Peter Harness’ script is astonishing, and it has so much ground to cover in the first half, it strips the dialogue right back until it’s almost as spartan as the surface of the satellite upon which the episode takes place. When Clara implores the uninterested Doctor to tell her pupil that she’s not as ordinary as he had previously implied, rather than giving her a speech about “indomitable species,” he whisks the pudding-brain off to the moon in an act that’s extraordinary and abrupt, and symptomatic of the startling and sometimes profound leaps Harness’ story takes. It’s an astounding way to get the plot in motion. In fact, by bringing Courtney along, Harness has written large Pyramids of Mars’ famous exchange about balancing the death of one man against the lives of many across the entire story; here we see a Clara whose concern is for an individual, in sharp relief against the Doctor – whose concern is similar but universal. It’s either exceptionally intelligent writing, or an incredibly lucky coincidence, but the way the two characters reflect one another’s preoccupations and yet arrive in entirely different places by the end of the story is as apt a demonstration of the series’ newfound maturity as anything we’ve yet seen. That’s “newfound maturity” with giant eight-legged bacteria and a colossal space egg.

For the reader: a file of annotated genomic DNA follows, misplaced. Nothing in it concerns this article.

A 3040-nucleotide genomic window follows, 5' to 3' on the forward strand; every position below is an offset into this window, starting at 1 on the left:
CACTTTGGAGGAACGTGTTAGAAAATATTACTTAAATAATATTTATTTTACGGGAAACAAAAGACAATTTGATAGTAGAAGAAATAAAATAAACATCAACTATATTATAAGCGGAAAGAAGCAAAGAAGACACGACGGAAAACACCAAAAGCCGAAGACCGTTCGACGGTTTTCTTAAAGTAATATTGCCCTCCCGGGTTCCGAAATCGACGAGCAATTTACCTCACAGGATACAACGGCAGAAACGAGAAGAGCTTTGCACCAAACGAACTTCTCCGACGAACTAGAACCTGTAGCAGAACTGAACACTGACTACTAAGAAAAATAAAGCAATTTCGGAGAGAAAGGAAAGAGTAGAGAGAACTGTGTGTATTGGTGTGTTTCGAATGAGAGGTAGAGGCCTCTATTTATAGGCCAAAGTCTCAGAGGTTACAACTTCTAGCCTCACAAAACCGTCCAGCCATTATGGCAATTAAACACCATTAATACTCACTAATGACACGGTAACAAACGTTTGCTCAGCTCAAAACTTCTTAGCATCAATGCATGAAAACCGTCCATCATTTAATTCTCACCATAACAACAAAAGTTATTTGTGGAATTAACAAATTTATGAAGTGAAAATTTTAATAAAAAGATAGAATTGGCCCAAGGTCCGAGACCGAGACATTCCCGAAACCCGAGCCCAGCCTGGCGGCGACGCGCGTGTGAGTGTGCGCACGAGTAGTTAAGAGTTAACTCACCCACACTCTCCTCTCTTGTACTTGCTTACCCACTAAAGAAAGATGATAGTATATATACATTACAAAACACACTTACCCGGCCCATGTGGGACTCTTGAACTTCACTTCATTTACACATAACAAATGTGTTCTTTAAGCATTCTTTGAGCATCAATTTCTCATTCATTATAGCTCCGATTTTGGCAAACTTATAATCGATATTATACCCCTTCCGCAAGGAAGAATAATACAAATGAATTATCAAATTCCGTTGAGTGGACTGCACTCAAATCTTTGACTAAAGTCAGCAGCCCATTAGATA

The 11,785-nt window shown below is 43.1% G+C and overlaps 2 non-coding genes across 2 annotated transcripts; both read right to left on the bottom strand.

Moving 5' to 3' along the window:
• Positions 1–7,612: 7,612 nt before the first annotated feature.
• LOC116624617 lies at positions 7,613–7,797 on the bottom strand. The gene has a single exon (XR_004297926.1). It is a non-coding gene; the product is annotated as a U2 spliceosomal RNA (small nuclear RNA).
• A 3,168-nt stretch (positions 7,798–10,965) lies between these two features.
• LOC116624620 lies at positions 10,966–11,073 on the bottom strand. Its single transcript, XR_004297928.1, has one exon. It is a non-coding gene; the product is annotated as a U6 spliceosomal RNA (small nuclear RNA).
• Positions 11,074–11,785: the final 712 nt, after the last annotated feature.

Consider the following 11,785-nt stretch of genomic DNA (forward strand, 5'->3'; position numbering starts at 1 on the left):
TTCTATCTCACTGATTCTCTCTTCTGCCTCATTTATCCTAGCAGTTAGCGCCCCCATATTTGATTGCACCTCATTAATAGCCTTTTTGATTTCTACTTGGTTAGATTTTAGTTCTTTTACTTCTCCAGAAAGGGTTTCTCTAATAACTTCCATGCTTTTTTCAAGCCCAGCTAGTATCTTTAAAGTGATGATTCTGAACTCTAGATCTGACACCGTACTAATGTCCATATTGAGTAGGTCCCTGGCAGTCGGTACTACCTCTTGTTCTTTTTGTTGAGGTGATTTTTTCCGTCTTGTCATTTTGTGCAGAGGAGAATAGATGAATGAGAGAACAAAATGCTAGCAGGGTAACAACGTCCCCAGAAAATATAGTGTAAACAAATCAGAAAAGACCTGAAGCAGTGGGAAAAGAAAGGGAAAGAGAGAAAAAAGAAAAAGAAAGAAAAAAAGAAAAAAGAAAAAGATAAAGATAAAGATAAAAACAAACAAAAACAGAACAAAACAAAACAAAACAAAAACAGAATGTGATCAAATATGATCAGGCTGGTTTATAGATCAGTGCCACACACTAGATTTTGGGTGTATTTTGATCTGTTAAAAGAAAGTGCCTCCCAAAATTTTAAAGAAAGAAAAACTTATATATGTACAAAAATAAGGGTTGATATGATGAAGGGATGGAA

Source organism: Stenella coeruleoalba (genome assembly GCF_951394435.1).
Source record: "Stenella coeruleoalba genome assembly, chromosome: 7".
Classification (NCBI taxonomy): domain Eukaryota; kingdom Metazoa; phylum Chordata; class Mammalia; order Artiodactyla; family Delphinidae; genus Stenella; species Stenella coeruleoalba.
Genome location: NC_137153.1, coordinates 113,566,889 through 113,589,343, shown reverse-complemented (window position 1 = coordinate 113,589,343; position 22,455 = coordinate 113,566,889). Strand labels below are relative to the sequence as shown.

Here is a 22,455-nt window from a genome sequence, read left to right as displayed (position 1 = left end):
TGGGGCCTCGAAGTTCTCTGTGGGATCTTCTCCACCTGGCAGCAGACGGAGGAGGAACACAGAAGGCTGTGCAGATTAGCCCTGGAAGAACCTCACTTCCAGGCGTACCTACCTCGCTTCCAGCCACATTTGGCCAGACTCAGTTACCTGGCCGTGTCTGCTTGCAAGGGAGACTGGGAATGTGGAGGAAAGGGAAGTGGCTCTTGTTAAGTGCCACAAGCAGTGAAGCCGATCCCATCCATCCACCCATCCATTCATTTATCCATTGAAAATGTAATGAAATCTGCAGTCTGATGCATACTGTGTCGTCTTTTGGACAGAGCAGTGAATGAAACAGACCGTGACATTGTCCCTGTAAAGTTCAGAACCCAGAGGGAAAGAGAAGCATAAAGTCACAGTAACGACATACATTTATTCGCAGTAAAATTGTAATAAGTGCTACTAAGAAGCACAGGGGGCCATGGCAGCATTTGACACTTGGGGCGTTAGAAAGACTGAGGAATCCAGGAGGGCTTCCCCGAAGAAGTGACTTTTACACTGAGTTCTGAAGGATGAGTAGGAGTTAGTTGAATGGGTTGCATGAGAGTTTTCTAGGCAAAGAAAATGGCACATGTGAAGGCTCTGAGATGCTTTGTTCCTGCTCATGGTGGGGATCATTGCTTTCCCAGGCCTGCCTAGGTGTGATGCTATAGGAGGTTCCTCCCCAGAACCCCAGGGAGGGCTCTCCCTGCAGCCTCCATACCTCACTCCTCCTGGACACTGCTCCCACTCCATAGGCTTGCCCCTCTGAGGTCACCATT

Taking its cue from The Day of the Doctor, an episode that set out to celebrate Doctor Who’s achievements and ended up demonstrating its capabilities, Kill the Moon is ostensibly a simple story with an apparently hard sci-fi mystery at its core, seemingly eschewing the generally magical feel of Steven Moffat’s tenure to date. In much the same way as Time Heist did two weeks previously, it promises a certain kind of resolution and by flipping the expectation of that so resolutely on its head, turns out to have been not the episode we thought it was at all, but something much better. And in spite of only finding something to do for one of its three guest actors (introducing Lundvik’s sidekicks only to kill them off, a pair of sacrifices for the 45 minute slot), it was hardly slouching to begin with.